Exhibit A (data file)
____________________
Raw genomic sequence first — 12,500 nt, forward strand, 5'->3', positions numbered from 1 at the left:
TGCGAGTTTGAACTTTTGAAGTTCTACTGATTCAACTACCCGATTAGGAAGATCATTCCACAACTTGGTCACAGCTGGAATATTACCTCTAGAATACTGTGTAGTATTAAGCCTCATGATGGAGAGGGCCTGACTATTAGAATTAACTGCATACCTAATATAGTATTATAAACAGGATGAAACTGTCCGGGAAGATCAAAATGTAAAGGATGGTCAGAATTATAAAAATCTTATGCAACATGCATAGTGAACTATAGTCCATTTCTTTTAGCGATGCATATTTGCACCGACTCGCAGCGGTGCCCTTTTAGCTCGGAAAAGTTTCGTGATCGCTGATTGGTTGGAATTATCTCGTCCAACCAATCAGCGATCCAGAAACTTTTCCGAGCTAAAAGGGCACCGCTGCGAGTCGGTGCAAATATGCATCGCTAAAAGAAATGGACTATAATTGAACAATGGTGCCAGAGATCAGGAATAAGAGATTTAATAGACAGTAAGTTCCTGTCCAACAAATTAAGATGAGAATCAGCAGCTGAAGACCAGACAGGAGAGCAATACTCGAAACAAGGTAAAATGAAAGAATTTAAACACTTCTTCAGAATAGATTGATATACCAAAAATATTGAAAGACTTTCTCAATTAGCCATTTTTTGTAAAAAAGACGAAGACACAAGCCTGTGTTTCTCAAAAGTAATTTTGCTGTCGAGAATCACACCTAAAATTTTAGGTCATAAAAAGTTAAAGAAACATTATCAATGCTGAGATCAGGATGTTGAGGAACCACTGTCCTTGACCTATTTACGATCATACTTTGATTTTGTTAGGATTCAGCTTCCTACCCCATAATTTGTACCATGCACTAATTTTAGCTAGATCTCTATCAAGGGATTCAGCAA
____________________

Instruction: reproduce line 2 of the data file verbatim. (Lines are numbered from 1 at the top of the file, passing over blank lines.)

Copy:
TGCGAGTTTGAACTTTTGAAGTTCTACTGATTCAACTACCCGATTAGGAAGATCATTCCACAACTTGGTCACAGCTGGAATATTACCTCTAGAATACTGTGTAGTATTAAGCCTCATGATGGAGAGGGCCTGACTATTAGAATTAACTGCATACCTAATATAGTATTATAAACAGGATGAAACTGTCCGGGAAGATCAAAATGTAAAGGATGGTCAGAATTATAAAAATCTTATGCAACATGCATAGTGAACTATAGTCCATTTCTTTTAGCGATGCATATTTGCACCGACTCGCAGCGGTGCCCTTTTAGCTCGGAAAAGTTTCGTGATCGCTGATTGGTTGGAATTATCTCGTCCAACCAATCAGCGATCCAGAAACTTTTCCGAGCTAAAAGGGCACCGCTGCGAGTCGGTGCAAATATGCATCGCTAAAAGAAATGGACTATAATTGAACAATGGTGCCAGAGATCAGGAATAAGAGATTTAATAGACAGTAAGTTCCTGTCCAACAAATTAAGATGAGAATCAGCAGCTGAAGACCAGACAGGAGAGCAATACTCGAAACAAGGTAAAATGAAAGAATTTAAACACTTCTTCAGAATAGATTGATATACCAAAAATATTGAAAGACTTTCTCAATTAGCCATTTTTTGTAAAAAAGACGAAGACACAAGCCTGTGTTTCTCAAAAGTAATTTTGCTGTCGAGAATCACACCTAAAATTTTAGGTCATAAAAAGTTAAAGAAACATTATCAATGCTGAGATCAGGATGTTGAGGAACCACTGTCCTTGACCTATTTACGATCATACTTTGATTTTGTTAGGATTCAGCTTCCTACCCCATAATTTGTACCATGCACTAATTTTAGCTAGATCTCTATCAAGGGATTCAGCAA